“Organic” is not enough.  Please read the articles below from Claire Hall regarding grass-fed beef, and an article from Mesquite Hill Farm website regarding pasture-raised animals.

“Most people, upon hearing the words “cattle farming”, envision an idyllic scene of cows lazily grazing their way across lush, green pastures. And this image is true to life, to a point. After being weaned, generally at 8 weeks, cows are usually allowed to graze for the first year of life. When they have reached a specific weight, they are then usually sent to a feedlot for “finishing.”  Basically, “finishing” means little exercise due to confinement and a high calorie diet to promote substantial weight gain. This diet can range from organic grains to chicken feathers and stale candy. While organic grains are clearly an improvement over chicken byproducts, the underlying theme behind these diets is gain in mass, and not necessarily health.  Feedlots have to monitor their cattle very closely as grain based diets (or any diet high in fermentable carbohydrates) can rapidly cause acidosis in cows, especially if the switch from a grass-based diet to a grain-based diet is not done gradually.  And since cattle usually spend only few months in feedlots and are expected to gain considerable weight in that time, there is a lot of pressure to get as much grain in the cattle as quickly as possible.

Grass-fed beef is different.  Instead of transitioning from grasses to grain in a feedlot, these cows spend the entirety of their lives in pastures, eating a balanced diet in their natural habitat.  And because they’re not filling up on corn or leftover chewing gum, they are healthier which means their meat is healthier. Ounce for ounce, grass-fed beef, when compared to conventional or even organic beef, is lower in calories and higher in vitamins A, E, K, and B vitamins, magnesium, calcium, and selenium.  Studies have shown grass-fed beef to contain nearly twice as many omega-3 fatty acids and up to seven times the beta carotene found in conventional or organic beef.  Furthermore, by eating grass-fed beef, the chances of exposure to E. coli are dramatically reduced due to proper diet and smaller, more controlled meat processing.  To make a long story short, healthier cows mean a healthier you.”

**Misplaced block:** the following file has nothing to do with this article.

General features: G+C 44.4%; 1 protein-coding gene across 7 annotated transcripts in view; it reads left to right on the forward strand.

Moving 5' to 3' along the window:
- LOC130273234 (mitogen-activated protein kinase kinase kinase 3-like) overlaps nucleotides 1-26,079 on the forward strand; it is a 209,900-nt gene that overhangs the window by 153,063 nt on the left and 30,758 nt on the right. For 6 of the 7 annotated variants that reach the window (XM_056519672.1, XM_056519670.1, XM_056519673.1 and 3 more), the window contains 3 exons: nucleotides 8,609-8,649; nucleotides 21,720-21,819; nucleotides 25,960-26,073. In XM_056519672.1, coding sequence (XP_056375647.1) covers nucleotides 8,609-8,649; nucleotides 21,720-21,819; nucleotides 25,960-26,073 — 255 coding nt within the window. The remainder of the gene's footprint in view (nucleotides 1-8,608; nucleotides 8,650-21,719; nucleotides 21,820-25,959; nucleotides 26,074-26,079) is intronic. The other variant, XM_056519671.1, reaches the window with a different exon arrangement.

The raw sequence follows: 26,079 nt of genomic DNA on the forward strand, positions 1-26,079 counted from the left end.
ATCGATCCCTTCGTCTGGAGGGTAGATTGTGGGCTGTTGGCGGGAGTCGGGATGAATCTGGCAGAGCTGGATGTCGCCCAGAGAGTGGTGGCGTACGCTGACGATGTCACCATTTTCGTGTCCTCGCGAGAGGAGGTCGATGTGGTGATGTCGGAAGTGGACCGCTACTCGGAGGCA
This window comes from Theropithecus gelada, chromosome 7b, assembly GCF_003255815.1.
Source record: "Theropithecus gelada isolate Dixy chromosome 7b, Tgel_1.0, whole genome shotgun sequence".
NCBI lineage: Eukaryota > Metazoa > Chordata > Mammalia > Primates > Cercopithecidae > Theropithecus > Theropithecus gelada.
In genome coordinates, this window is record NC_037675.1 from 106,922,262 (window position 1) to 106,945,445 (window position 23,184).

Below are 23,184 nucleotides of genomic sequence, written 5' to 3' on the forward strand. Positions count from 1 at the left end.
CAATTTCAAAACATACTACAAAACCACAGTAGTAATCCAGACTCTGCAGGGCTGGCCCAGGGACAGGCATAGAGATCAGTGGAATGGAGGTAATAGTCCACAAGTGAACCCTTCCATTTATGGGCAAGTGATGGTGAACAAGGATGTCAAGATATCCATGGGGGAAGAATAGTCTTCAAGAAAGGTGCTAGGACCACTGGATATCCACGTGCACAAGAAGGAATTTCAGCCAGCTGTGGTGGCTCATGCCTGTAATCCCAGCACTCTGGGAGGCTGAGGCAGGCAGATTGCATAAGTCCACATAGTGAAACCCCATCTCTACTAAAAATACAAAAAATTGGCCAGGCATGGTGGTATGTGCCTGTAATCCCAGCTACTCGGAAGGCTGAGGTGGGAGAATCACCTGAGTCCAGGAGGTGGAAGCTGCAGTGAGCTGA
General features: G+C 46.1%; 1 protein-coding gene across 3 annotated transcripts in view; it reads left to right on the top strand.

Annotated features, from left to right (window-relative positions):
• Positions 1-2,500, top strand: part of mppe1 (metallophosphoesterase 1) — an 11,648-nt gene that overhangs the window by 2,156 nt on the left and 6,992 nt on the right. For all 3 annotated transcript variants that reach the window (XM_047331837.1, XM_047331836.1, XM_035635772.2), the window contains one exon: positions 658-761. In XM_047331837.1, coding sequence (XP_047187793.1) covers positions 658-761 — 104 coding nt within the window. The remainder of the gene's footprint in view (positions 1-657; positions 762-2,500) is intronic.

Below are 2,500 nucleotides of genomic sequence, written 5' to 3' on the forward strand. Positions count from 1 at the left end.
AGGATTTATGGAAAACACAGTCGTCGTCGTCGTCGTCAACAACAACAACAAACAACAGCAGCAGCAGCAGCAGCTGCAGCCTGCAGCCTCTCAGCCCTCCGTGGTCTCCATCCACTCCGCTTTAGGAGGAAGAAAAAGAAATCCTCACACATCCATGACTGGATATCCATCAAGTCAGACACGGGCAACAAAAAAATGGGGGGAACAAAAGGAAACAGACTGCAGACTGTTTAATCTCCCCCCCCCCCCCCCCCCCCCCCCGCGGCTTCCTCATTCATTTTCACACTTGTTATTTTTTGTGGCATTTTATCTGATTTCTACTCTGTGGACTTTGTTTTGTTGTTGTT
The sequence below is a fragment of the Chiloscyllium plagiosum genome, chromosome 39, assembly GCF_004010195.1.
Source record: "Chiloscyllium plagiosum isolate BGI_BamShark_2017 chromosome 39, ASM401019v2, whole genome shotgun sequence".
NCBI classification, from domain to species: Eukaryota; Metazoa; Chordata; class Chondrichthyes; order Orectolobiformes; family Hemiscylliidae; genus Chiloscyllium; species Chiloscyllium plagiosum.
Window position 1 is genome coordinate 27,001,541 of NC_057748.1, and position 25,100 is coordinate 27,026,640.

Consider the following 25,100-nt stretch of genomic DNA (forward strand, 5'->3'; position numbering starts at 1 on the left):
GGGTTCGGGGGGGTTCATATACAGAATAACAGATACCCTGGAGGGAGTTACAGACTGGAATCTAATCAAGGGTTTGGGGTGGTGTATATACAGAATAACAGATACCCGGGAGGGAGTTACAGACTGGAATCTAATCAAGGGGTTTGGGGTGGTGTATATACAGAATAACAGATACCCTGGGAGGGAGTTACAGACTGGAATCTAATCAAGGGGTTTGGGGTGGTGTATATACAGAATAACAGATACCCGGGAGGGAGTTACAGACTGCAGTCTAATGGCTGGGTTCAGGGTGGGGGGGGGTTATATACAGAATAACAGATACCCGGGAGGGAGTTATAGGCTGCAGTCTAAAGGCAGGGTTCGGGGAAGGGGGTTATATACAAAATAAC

Article by Claire Hall


The Pasture-Raised Difference:

·         Animals derive omega-3s from the chlorophyll in the leaves of green plants and grasses.  On the other hand, animals get omega-6s from grains.  The result of eating grain-fed animals is that we commonly have a diet high in omega-6 fatty acids, and low in omega-3 fatty acids.  Unfortunately, health-wise, this statistic should be reversed.  When we return our animals to pasture, and allow them to reclaim the omega-3s from grass INSTEAD of the elevated omega-6s that come from an unnatural grain-based diet, we then reap the benefits of higher omega-3s.

·         Grain-fed animals, raised in confinement, have omega-6 fatty acid levels 15-20 times higher than that of omega-3s.

·         It is suspected that the imbalance of fatty acids as opposed to the correct balance in animals raised on grass on family farms is a possible contributor to, or even cause of cancer.

·         On the other hand, studies have shown conjugated linoleic acid to be a great cancer fighter in the body.  CLA is much higher in the meat of grass-fed beef, lamb, and turkey and much lower in these same animals when grain-fed.

·         Animals raised in confinement are under unnatural stress and are require a regimen of antibiotics for survival.  Pasture-raised animals require no antibiotics as their lifestyle is active, healthy, and disease-free.

·         Regularly moving the animals between different grass areas for grazing does not allow the parasites that affect that animal to develop.

·         Raised in confinement, animals are often treated inhumanely (example: chickens are often de-beaked to prevent pecking).  Raising animals on pasture and moving them daily allows farmers to know the animals and to be keenly aware of any changes.  At Mesquite Hill Farm, one of our signature humane treatments for our animals is the constant supply of ice-cold water during the summer months… it’s what we would want!

·         Pastured eggs compared to standard commercial eggs, according to a study by Mother Earth News, showed that pastured eggs have:  1/3 less cholesterol, 1/4 less saturated fat, 2/3 more vitamin A, 2 times more omega-3 fatty acids, 3 times more vitamin E, and 7 times more beta carotene.

 When all animals are allowed to eat their natural diet, they are healthier; and the optimum health of their meat and eggs, translates to us.

Article from Mesquite Hill Farm Website.